competition with the capitalist powers in order to avert the
nuclear annihilation of humanity; raising peaceful coexistence
from the level of diplomatic policy to that of the general line
governing all kinds of external relations of the Soviet Union and
the CPSU; and denying the violent nature of imperialism.

In the economic field, he used the name of Lenin against Lenin
and Stalin by misrepresenting Lenin's New Economic Policy as the
way to socialism rather than as a transitory measure towards
socialist construction. He carried out decentralization to some
degree, he autonomized state enterprises and promoted private
agriculture and the free market. The autonomized state
enterprises became responsible for their own cost and profit
accounting and for raising the wages and bonuses on the basis of
the profits of the individual enterprise. The private plots were
enlarged and large areas of land (ranging from 50 to 100
hectares) were leased to groups, usually households. Many tractor
stations for collective farms were dissolved and agricultural
machines were turned over to private entrepreneurs. The free
market in agricultural and industrial products and services was
promoted.

In the same way that the revisionist rhetoric of Khrushchov
overlapped with Marxist-Leninist terminology, socialism
overlapped with capitalist restoration. The socialist system of
production and distribution was still dominant for a while. Thus,
the Soviet economy under Khrushchov still registered high rates
of growth. But the regime took most pride in the higher rate of
growth in the private sector which benefited from cheap energy,
transport, tools and other supplies from the public sector and
which was credited with producing the goods stolen from the
public sector.

In the autonomization of state enterprises, managers acquired the
power to hire and fire workers, transact business within the
Soviet Union and abroad; increase their own salaries, bonuses and
other perks at the expense of the workers; lessen the funds
available for the development of other parts of the economy; and
engage in bureaucratic corruption in dealing with the free
market.

With regard to private agriculture, propaganda was loudest on the
claim that it was more productive than the state and collective
farms. The reemergent rich peasants were lauded. But in fact, the
corrupt bureaucrats and private farmers and merchants were
colluding in underpricing and stealing products (through
pilferage and wholesale misdeclaration of goods as defective)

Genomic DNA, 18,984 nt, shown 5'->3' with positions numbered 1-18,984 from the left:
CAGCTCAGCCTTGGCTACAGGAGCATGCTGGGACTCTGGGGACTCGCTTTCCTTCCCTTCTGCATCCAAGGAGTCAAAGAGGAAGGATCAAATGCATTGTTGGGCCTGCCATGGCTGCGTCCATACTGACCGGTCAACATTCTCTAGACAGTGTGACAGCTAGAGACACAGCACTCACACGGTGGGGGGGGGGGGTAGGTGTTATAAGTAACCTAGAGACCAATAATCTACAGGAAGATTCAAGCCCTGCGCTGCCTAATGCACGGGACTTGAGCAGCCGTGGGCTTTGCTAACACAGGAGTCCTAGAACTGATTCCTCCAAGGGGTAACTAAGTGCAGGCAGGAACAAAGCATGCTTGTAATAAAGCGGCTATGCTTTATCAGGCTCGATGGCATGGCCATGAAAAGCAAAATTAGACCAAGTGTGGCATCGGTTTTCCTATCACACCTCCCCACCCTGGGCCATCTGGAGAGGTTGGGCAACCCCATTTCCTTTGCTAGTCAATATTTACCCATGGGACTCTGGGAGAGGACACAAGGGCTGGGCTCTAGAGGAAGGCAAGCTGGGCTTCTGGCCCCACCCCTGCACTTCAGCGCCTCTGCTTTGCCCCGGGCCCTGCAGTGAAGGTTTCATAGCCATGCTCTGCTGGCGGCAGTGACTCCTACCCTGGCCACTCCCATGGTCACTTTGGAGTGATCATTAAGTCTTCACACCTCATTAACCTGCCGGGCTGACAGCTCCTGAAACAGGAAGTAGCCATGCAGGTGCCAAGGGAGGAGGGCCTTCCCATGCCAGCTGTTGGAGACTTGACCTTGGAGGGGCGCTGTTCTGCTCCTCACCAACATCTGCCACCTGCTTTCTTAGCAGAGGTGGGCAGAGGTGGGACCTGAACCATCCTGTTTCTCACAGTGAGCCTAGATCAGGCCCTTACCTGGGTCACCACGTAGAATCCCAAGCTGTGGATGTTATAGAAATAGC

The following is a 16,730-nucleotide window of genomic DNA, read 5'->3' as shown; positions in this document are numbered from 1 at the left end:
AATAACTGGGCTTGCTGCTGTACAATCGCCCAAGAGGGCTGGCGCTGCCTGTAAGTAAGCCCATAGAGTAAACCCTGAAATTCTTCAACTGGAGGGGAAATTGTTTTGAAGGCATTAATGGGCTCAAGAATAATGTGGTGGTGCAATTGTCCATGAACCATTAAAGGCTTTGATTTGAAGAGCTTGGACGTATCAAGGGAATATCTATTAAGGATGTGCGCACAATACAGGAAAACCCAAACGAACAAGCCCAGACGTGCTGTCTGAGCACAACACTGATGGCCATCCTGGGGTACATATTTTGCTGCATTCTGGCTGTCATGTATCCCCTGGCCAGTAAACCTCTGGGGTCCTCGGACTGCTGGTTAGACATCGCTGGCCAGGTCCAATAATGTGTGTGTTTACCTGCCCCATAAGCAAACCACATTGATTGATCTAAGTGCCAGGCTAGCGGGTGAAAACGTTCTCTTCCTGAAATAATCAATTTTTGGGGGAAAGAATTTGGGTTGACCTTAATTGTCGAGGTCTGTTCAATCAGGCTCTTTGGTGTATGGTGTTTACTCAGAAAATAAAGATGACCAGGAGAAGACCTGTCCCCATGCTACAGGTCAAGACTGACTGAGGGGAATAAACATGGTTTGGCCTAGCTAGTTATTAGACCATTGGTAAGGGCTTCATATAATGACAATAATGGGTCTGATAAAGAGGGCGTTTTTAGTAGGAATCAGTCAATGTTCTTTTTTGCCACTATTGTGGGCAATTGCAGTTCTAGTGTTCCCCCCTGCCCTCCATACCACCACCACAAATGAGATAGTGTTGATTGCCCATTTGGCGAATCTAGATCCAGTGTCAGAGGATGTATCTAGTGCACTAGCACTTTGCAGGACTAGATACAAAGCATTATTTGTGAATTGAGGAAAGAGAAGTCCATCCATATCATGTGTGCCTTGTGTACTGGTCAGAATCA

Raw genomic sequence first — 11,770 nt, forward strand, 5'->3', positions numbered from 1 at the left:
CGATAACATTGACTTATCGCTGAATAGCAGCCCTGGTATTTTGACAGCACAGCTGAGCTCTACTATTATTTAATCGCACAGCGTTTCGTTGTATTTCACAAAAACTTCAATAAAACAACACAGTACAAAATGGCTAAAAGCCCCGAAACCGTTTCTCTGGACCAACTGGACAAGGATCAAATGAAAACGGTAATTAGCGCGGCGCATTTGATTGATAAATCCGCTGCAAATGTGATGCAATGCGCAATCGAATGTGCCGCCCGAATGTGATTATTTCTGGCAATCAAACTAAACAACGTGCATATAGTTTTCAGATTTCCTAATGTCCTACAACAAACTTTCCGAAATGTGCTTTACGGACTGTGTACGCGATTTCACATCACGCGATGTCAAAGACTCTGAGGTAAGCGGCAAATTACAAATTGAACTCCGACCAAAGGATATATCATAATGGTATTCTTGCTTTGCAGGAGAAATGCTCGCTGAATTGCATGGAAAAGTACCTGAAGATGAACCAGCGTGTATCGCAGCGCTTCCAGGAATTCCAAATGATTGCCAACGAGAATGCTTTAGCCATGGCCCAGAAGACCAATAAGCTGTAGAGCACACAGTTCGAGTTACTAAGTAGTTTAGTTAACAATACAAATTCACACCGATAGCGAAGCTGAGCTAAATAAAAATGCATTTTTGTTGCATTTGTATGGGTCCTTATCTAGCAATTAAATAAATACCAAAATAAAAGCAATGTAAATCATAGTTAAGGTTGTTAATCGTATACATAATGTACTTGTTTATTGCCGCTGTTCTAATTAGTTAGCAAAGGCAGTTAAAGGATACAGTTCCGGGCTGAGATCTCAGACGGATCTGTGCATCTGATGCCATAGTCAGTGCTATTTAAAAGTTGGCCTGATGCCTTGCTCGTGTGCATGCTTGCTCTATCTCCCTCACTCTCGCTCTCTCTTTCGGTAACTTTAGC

from the collective and state farms in order to rechannel these
to the free market. In the end, the Soviet Union would suffer
sharp reductions in agricultural production and would be
importing huge amounts of grain.

The educational system continued to expand, reproducing in great
numbers the new intelligentsia now influenced by the ideas of
modern revisionism and looking to the West for models of
efficient management and for quality consumer goods. In the arts
and in literature, social realism was derided and universal
humanism, pacifism and mysticism came into fashion.

The Khrushchov regime drew prestige from the advances of Soviet
science and technology, from the achievements in space technology
and from the continuing economic construction. All of these were
not possible without the prior work and the accumulated social
capital under the leadership of Stalin. Khrushchov went into
rapid housing and office construction which pleased the
bureaucracy.

The CPSU and the Chinese Communist Party were the main
protagonists in the great ideological debate. Despite
Khrushchov's brief reconciliation with Tito, the Moscow
Declaration of 1957 and the Moscow Statement of 1960 maintained
that modern revisionism was the main danger to the international
communist movement as a result of the firm and vigorous stand of
the Chinese and other communist parties.

Khrushchov extended the ideological debate into a disruption of
state-to-state relations between the Soviet Union and China. In
the Cuban missile crisis, he had a high profile confrontation
with Kennedy. He first took an adventurist and then swung to a
capitulationist position. With regard to Vietnam, he was opposed
to the revolutionary armed struggle of the Vietnamese people and
grudgingly gave limited support to them.

The deterioration of Soviet industry and the breakdown of
agriculture and bungling in foreign relations led to the removal
of Khrushchov in a coup by the Brezhnev clique. Brezhnev became
the general secretary of the CPSU and Kosygin became the premier.
The former would eventually assume the position of president.

Second Stage: The Brezhnev Regime, 1964-82

While Khrushchov was stridently anti-Stalin, Brezhnev made a
limited and partial "rehabilitation" of Stalin. If we link this
to the recentralization of the bureaucracy and the state
enterprises previously decentralized and the repressive measures
taken against the pro-imperialist and anticommunist opposition
previously encouraged by Khrushchov, it would appear that
Brezhnev was reviving Stalin's policies.

In fact, the Brezhnev regime was on the whole anti-Stalin, with
respect to the continuing line of promoting the Khrushchovite
capitalist-oriented reforms in the economy and the line of
developing an offensive capability "to defend the Soviet Union
outside of its borders". It is therefore false to say that the
18-year Brezhnev regime was an interruption of the anti-Stalin
line started by Khrushchov.

There is, however, an ideological error that puts both Khrushchov
and Brezhnev on board with Stalin. This is the premature
declaration of the end of the exploiting classes and class
struggle, except that between the enemy and the people. This line
served to obfuscate and deny the existence of an already
considerable and growing bourgeoisie in Soviet society and to